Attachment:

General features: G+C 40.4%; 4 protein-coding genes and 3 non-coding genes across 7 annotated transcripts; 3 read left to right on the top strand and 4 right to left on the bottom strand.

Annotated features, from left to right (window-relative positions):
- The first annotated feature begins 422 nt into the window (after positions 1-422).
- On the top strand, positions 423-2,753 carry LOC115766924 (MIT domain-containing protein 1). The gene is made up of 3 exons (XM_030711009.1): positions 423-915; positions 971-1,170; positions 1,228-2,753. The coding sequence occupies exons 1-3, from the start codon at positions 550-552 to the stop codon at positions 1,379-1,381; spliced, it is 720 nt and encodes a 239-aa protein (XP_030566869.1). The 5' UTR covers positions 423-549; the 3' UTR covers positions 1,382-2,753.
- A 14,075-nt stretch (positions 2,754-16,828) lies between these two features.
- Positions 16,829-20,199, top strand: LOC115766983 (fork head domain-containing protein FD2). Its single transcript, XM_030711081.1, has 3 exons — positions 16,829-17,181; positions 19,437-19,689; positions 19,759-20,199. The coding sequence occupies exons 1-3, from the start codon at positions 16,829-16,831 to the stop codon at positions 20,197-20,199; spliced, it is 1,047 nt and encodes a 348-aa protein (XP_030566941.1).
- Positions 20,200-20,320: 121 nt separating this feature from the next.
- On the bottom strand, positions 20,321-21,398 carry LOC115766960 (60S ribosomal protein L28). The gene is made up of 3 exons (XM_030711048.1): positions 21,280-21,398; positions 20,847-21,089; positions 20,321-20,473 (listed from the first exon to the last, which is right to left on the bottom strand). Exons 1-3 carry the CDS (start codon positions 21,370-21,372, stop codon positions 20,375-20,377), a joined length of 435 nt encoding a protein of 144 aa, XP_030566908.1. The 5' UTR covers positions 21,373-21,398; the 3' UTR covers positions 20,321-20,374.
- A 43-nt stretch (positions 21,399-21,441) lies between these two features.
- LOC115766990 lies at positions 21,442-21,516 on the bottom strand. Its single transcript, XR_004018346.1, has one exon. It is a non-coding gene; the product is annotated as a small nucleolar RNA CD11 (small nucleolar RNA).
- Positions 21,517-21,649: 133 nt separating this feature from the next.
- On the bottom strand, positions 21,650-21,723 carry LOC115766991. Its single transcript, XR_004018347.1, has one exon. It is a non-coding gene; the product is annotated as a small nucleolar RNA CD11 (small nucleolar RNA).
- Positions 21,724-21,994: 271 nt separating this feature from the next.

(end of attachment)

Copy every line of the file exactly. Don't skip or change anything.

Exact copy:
General features: G+C 40.4%; 4 protein-coding genes and 3 non-coding genes across 7 annotated transcripts; 3 read left to right on the top strand and 4 right to left on the bottom strand.

Annotated features, from left to right (window-relative positions):
- The first annotated feature begins 422 nt into the window (after positions 1-422).
- On the top strand, positions 423-2,753 carry LOC115766924 (MIT domain-containing protein 1). The gene is made up of 3 exons (XM_030711009.1): positions 423-915; positions 971-1,170; positions 1,228-2,753. The coding sequence occupies exons 1-3, from the start codon at positions 550-552 to the stop codon at positions 1,379-1,381; spliced, it is 720 nt and encodes a 239-aa protein (XP_030566869.1). The 5' UTR covers positions 423-549; the 3' UTR covers positions 1,382-2,753.
- A 14,075-nt stretch (positions 2,754-16,828) lies between these two features.
- Positions 16,829-20,199, top strand: LOC115766983 (fork head domain-containing protein FD2). Its single transcript, XM_030711081.1, has 3 exons — positions 16,829-17,181; positions 19,437-19,689; positions 19,759-20,199. The coding sequence occupies exons 1-3, from the start codon at positions 16,829-16,831 to the stop codon at positions 20,197-20,199; spliced, it is 1,047 nt and encodes a 348-aa protein (XP_030566941.1).
- Positions 20,200-20,320: 121 nt separating this feature from the next.
- On the bottom strand, positions 20,321-21,398 carry LOC115766960 (60S ribosomal protein L28). The gene is made up of 3 exons (XM_030711048.1): positions 21,280-21,398; positions 20,847-21,089; positions 20,321-20,473 (listed from the first exon to the last, which is right to left on the bottom strand). Exons 1-3 carry the CDS (start codon positions 21,370-21,372, stop codon positions 20,375-20,377), a joined length of 435 nt encoding a protein of 144 aa, XP_030566908.1. The 5' UTR covers positions 21,373-21,398; the 3' UTR covers positions 20,321-20,374.
- A 43-nt stretch (positions 21,399-21,441) lies between these two features.
- LOC115766990 lies at positions 21,442-21,516 on the bottom strand. Its single transcript, XR_004018346.1, has one exon. It is a non-coding gene; the product is annotated as a small nucleolar RNA CD11 (small nucleolar RNA).
- Positions 21,517-21,649: 133 nt separating this feature from the next.
- On the bottom strand, positions 21,650-21,723 carry LOC115766991. Its single transcript, XR_004018347.1, has one exon. It is a non-coding gene; the product is annotated as a small nucleolar RNA CD11 (small nucleolar RNA).
- Positions 21,724-21,994: 271 nt separating this feature from the next.